I got out on the bike path and I kept a close eye on my HR, trying to keep it mostly in the “easy” zone, starting out a bit easier than normal. I wanted to make sure I wasn’t doing too much, too soon. Mission accomplished (I think).

Bitterly cold day as predicted, although sunny. Didn’t seem as windy as predicted, but I had a lot to do and was happy I have that treadmill available to me in the comfort of my own home.

Almost doesn’t look like a live plant, right?

Favorites of the week
The grow light on the peace lilies looks so cool!

Smoothie bowls, Protein Peanut Butter, Protein Chips, Oh my!

I explored theNew York Fitness Expo. So much local, delicious healthy food. We may have eaten our way through there. I may have bought a few treats for myself. This is the first year this event has been held, and it was quite literally 5 minutes from my home. I will definitely be attending in 2021; there was so much to explore (and not just food!).

Not sure I’d want that blow torch near me . . .

I’ve actually had a short, free cupping done before, but it wasn’t quite this flashy. There were fitness demos, all the CBD products, clothing, and so much more. It was amazing how many local companies we had no idea was in our area!

Notice that indent in the middle? That’s so it doesn’t press directly on your spine, but rather to either side of your spine. 

You know how much I love my recovery and foam rolling (read more about why I think recovery is so important here). The T-PIN! Vector is not a foam roller, but it is a recovery tool. I spent quite some time talking with the owner, trying it out. Then I checked out the rest of the expo, while mulling it over, and yup, went back and bought it.

That same indent helps protect your delicate neck, while still allowing you to roll the kinks out

You can expect a more thorough review in the future, but for now, I will say I was quite impressed with it and the price point (normally retails for $60, but there was a good deal at the expo so mine was cheaper) — you can find out more info on the T-PIN! Vector here.

See anything this week that made you just think now that’s cool looking? 

CBD — yay or nay? I’m still on the fence. How do you know which companies are legit? Not that that stopped me from picking up a few samples.

What’s your favorite recovery tool?  

5 Reasons you should do speed work . . .


. . . even if you’re not training for anything

I am not training for a race. In fact, I won’t start seriously training for my summer half until about the end of March. I still include some type of speed work into most of my weeks. I’m going to share why you should, too.

Fairytales and Fitness


For some of us, sometimes speedwork means getting on the treadmill

What is the purpose of speed work?
Of course you never have to do speed work if you don’t want to; it’s a completely personal choice. Here are some of the benefits of including speed work in your running:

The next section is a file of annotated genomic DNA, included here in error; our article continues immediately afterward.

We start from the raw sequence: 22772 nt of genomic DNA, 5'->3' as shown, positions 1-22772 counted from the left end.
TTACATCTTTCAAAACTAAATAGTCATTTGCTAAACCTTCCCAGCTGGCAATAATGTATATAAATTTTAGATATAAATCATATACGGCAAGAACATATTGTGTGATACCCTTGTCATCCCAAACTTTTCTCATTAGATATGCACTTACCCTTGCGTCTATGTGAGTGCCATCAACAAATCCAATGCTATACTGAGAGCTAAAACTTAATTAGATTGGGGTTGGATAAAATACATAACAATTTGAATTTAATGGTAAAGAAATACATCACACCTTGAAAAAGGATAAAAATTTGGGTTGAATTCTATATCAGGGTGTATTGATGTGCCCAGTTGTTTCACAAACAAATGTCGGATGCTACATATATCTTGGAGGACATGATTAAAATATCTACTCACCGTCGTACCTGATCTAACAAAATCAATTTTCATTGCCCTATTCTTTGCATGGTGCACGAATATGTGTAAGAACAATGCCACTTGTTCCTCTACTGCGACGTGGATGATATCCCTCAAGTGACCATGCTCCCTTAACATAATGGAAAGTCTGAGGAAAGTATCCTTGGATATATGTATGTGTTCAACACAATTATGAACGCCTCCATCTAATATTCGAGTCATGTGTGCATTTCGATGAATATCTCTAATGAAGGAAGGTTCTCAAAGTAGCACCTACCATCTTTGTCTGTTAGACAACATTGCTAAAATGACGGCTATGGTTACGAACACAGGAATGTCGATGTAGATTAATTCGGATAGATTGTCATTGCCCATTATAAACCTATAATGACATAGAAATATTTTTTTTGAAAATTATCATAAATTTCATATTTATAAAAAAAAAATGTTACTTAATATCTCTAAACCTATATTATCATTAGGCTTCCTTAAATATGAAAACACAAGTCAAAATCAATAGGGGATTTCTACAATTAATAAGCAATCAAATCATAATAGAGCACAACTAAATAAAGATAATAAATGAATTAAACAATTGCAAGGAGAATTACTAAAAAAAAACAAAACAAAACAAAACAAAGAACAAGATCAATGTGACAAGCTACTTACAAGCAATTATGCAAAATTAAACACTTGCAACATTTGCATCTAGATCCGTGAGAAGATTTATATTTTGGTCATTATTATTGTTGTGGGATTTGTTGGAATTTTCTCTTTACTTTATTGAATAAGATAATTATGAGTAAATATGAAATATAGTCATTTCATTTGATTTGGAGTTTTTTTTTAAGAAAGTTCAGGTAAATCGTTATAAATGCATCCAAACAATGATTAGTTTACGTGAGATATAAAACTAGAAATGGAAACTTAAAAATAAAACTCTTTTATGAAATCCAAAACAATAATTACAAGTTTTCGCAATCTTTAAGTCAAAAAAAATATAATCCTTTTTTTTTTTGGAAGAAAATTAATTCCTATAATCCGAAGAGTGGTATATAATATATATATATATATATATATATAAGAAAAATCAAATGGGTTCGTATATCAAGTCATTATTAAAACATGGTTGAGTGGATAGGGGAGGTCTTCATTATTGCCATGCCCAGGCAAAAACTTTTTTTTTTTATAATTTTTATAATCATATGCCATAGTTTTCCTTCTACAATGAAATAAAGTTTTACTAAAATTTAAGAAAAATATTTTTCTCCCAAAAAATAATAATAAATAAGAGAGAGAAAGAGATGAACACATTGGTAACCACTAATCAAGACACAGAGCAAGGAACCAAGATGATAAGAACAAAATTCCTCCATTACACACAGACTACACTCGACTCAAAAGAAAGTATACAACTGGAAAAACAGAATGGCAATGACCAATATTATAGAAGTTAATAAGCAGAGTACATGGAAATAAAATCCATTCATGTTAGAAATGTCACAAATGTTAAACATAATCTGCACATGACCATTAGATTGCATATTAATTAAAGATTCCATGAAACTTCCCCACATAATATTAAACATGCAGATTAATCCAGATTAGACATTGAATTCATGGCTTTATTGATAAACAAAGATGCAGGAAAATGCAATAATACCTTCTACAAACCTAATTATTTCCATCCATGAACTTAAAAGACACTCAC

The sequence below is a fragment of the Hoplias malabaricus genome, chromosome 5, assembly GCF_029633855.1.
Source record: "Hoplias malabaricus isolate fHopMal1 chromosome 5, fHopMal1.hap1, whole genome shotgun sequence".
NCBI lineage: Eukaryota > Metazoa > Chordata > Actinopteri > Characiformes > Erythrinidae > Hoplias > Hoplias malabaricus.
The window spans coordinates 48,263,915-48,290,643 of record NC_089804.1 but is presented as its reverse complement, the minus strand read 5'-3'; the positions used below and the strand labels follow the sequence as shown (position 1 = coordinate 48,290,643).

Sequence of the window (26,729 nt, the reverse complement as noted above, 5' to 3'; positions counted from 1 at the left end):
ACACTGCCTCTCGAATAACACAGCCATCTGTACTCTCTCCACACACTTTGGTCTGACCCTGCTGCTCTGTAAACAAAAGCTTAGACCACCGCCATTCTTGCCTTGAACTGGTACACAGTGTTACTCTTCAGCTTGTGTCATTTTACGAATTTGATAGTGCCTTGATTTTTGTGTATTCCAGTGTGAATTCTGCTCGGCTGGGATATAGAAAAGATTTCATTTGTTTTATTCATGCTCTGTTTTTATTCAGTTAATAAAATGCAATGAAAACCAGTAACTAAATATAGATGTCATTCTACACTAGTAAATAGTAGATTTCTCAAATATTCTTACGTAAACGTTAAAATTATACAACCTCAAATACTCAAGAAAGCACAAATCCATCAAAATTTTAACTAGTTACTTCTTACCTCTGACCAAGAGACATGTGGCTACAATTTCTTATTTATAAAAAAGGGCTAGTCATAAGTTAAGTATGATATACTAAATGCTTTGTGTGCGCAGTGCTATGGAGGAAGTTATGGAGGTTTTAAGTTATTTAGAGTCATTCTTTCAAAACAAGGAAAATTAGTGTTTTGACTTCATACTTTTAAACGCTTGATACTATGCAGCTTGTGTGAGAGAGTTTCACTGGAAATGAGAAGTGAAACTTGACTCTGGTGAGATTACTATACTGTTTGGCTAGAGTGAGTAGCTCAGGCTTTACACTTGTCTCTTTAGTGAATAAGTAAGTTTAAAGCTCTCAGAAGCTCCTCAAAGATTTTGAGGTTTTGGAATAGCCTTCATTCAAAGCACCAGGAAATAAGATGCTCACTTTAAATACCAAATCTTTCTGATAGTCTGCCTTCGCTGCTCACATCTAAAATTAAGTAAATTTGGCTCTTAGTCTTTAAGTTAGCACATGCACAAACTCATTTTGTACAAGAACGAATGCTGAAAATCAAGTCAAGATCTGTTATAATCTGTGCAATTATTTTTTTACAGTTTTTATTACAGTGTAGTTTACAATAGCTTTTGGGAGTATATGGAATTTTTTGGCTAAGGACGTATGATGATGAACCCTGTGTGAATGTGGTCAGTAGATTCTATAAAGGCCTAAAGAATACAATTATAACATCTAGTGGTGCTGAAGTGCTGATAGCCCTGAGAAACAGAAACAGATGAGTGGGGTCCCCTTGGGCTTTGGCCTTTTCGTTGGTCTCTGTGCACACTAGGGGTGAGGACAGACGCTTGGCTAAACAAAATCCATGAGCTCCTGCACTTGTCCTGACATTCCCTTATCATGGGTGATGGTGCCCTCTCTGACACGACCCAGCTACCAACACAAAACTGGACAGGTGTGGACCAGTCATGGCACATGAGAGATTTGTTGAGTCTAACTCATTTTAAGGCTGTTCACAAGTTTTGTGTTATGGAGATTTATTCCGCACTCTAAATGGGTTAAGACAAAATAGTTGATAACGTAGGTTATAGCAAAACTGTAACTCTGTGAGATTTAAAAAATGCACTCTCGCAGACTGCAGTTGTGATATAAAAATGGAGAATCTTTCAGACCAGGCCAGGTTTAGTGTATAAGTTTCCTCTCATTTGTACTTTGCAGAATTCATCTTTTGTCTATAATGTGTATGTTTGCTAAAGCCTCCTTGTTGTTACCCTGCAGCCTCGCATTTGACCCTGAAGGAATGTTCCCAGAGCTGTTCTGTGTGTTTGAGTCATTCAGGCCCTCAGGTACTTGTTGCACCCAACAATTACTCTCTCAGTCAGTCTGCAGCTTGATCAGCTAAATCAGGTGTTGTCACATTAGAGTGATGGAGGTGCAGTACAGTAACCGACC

1. It can help you increase how quickly you get oxygen to your oxygen hungry muscles, allowing you to run faster.
  2. It can help your body store more glycogen. Hitting the wall? That’s what happens when we use up our glycogen stores (and is why it’s important to take in fuel on longer runs). It’s a no brainer that being able to store more glycogen could be helpful in holding off fatigue longer (even though at some point you will deplete your stored glycogen).
  3. It’s generally accepted that if you want to run faster, guess what? You need to run faster!
  4. It can help you strengthen the muscles that help you run (glutes and hip flexors)
  5. It helps to prevent burn out. I don’t know about you, but running the same distance at the same pace all the time is really boring to me.

A potential bonus benefit: adding in a little speedwork might help you manage your weight. Your body quickly adapts to anything that you do all the time — and that includes those LSDs (long, slow, distance runs) and those easy 3 or 4 milers. You’ve got to shake things up if you want to maintain or lose some weight.

Sometimes it means getting out there to race as training

How often should you incorporate speed work into your running?
One to two speed sessions a week is plenty (it depends on how many days a week you run). You shouldn’t do two hard runs in a row: if you do speed work on Monday and you run Tuesday, it should be an easy run.

Pay close attention to your body, as always. If you find that you’re not recovering well, or if a niggle — and especially a pain! — shows up, either skip you planned speed work or reschedule to later in the week (if you’re feeling better).

Hill repeats, by the way, are speed work in disguise.

Speed work can be playful
Right about now you’re probably thinking — ugh! I don’t want to have to run hard.  Speed work doesn’t always have to be hard, or even long. Add some strides (short, fast intervals — we’re talking maybe 30 seconds) midway in your run or after you’ve completed your scheduled distance.

Consider a Fartlek run (which actually means speed play). I have several routes that are lined by trees. I love to run hard between two trees, easy between the next two, and so on — I just do it until I don’t feel like doing it anymore.

Whether you want to get faster or not. speed work can help you get out of a running rut and put a little more pep in your step. Give it a try and see how you feel!

Do you ever do speed drills?

Do you preferred structured speed workouts or just inserting a little speed here and there?

What is your favorite type of speed workout?

The Trick to Reaching Your Goals